Wildlife in the UK

Photographing Wildlife in the UK describes some of the best locations for photographing the most interesting wild animals in the UK. Included is where to go, advice on what to expect, what kit to take and how best to get the image you are hoping for. This is how Welsh naturalist and TV presenter, Iolo Williams describes the book:

This book tells you some of the best places to go to see particular species, gives tips on eld craft, techniques and equipment. It travels the whole country from the northernmost tip of Shetland down to Brownsea Island and from Skomer in West Wales across to East Anglia. Although it concentrates on the spectacular and the photogenic, it does not neglect the commoner species and it will prove invaluable to beginners and experienced wildlife photographers alike.

Map of the wildlife viewpoints featured in Photographing Wildlife in the UK ©fotoVUE

Wildlife in the UK


The Highlands and Islands create some of the most pristine wilderness in the UK ranging from the rugged coastline to the Caledonian forests and mountain highlands. Within these fabulous habitats exist some of the rarest and most exciting of the UK’s wildlife.

In the clean ocean waters here we find grey and common seals and at Chanonry Point the amazing sight of dolphins feeding close to the shore.

The Scottish islands are a great example of how wildlife thrives in areas of low population where urbanisation and large scale agriculture have not influenced the landscape. Of these islands the Isle of Mull stands out as a jewel amongst the best of the locations. Here eagles soar and otters thrive on the coastline, the existence of these apex predators indicates that all is well with the
entire ecosystem.

Moving into the heart of the country there still remains areas of pristine wilderness represented by remnants of the Caledonian pine forest. A beautiful landscape of gnarled pines where red squirrels and crested tits can be found, together with that fabulous elusive mustelid the pine marten and if you are really lucky the incredible and rare capercaillie.

The Highlands dominate the landscape towards the centre of the country and the rugged mountain ranges here offer a further habitat where mountain hares stand out white against the spring heather and golden eagles soar over remote valleys. The steep terrain is an exciting and invigorating place to go, made all the better by rare and exotic-looking species like the ptarmigan. These birds are only found in the mountains where the snow can lie all year and the views here are simply spectacular.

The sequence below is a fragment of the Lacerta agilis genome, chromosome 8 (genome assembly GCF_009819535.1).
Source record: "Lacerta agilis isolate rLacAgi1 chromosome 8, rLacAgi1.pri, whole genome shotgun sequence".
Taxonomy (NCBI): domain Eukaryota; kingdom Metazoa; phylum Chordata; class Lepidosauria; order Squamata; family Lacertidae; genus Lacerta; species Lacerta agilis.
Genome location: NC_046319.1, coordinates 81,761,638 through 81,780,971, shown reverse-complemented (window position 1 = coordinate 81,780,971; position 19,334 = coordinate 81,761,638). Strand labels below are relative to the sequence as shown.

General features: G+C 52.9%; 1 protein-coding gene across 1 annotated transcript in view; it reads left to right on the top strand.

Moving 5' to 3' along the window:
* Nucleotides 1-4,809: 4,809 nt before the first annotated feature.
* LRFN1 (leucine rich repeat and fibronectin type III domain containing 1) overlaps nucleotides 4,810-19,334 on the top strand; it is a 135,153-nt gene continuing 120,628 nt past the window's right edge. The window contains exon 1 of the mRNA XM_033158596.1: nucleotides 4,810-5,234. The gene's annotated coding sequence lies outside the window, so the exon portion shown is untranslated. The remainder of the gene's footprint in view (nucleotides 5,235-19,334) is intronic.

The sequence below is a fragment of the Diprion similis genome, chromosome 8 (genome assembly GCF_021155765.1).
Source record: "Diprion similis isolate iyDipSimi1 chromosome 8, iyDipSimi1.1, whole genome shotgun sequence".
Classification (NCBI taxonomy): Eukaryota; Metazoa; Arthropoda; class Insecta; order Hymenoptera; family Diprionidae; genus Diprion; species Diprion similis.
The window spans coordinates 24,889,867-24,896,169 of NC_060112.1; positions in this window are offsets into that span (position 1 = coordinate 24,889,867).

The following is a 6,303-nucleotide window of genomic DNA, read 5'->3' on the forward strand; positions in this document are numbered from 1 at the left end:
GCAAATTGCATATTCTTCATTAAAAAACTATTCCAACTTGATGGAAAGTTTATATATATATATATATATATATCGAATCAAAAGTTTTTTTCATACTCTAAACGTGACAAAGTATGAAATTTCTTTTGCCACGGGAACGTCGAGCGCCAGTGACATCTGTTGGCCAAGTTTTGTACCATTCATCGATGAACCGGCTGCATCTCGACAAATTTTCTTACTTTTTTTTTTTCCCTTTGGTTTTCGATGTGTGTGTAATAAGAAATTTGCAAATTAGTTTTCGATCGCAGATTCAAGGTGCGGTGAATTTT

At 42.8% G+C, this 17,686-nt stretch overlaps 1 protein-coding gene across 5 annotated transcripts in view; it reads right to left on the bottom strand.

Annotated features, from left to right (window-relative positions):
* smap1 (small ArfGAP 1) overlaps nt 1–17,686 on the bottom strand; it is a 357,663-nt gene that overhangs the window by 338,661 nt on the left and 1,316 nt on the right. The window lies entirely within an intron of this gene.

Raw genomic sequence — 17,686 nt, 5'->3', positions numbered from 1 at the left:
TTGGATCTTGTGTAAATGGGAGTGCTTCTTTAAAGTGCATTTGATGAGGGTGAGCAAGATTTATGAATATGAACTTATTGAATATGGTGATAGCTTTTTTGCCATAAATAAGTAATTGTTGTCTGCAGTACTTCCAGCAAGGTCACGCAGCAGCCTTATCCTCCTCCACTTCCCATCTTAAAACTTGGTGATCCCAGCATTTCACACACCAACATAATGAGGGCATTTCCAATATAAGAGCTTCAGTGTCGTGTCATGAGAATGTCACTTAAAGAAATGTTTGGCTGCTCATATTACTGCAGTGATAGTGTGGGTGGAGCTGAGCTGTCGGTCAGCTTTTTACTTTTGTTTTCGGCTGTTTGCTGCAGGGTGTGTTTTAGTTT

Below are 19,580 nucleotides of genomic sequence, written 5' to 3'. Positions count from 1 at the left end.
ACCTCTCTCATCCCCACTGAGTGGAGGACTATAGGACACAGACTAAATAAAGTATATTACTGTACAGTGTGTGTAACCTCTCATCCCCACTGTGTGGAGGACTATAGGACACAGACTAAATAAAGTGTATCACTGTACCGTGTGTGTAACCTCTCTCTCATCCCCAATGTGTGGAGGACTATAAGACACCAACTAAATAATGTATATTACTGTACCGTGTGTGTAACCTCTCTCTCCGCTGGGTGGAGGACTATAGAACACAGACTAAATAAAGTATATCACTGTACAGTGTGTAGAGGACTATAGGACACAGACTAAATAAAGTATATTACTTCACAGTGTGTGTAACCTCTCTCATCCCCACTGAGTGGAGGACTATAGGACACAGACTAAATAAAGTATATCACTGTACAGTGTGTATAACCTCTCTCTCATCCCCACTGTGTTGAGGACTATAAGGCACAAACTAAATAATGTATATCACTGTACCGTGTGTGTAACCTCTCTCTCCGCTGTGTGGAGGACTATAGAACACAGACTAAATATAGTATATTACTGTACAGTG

Northern England

The wildlife in the North of England benefits from large areas of relatively unpopulated land including the Lake District and the large areas of upland moors of the high Pennines.

The Lake District is stunningly beautiful offering picturesque mountains, lakes and rivers worthy of a visit in their own right, it’s a landscape photographers dream. The deciduous wooded valleys have remained isolated long enough to protect a good population of red squirrels as well as summer migratory birds like pied flycatchers and redstarts, and the fresh water habitats are becoming repopulated by otters and ospreys.

The north English coastline is hugely varied in character; at Bempton in the east the sheer limestone cliffs are home to colonies of sea birds soaring on uplifting sea breezes. On the west coast the salt marsh and mud at Martin Mere is an overwintering site for spectacular flocks of winter swans and the reed beds of Leighton Moss create a habitat for bittern, marsh harriers and bearded tits. Over on the Lincolnshire coast the wide mud and sand beaches at Donna Nook afford a home to a large and noisy colony of grey seals who haul out in winter to give birth to their white-furred pups.

Inland man-made habitats such as the Cromford Canal offer homes to water voles and little grebes; a great example of wildlife finding a place to exist in a once industrial landscape.

On the edge of the North York Moors the magnificent remains of Mount Grace Priory hide
a magical secret: families of stoats live in the ruins, making use of old human habitation.

There are fewer island habitats here but the rocky outcrops of the Farne Isles offer some of the most spectacular sea bird colonies in the country where puffins, shags, guillemots and razorbills can all be seen at incredibly close quarters.

Central and Southern England

Central and Southern England do not have dramatic mountains or rugged coastlines but the low lying countryside offers a different kind of habitat that is ideal for many species to flourish.

Large areas of arable and dairy farmland mean barn owls, brown hares and roe deer can find a niche that suits them, though the old stone barns and hedgerows they rely on are much reduced.

Wetland reserves managed by charities like the RSPB and the Wildfowl and Wetland Trust create and protect valuable ecosystems, especially reed beds, which otherwise might have been drained and developed. RSPB Otmoor represents a huge conservation success. The mixed meadow and reed bed habitat is home to a huge number of diverse species. Most important are those that rely entirely on this habitat including bitterns, hobbies and the recently reintroduced European crane.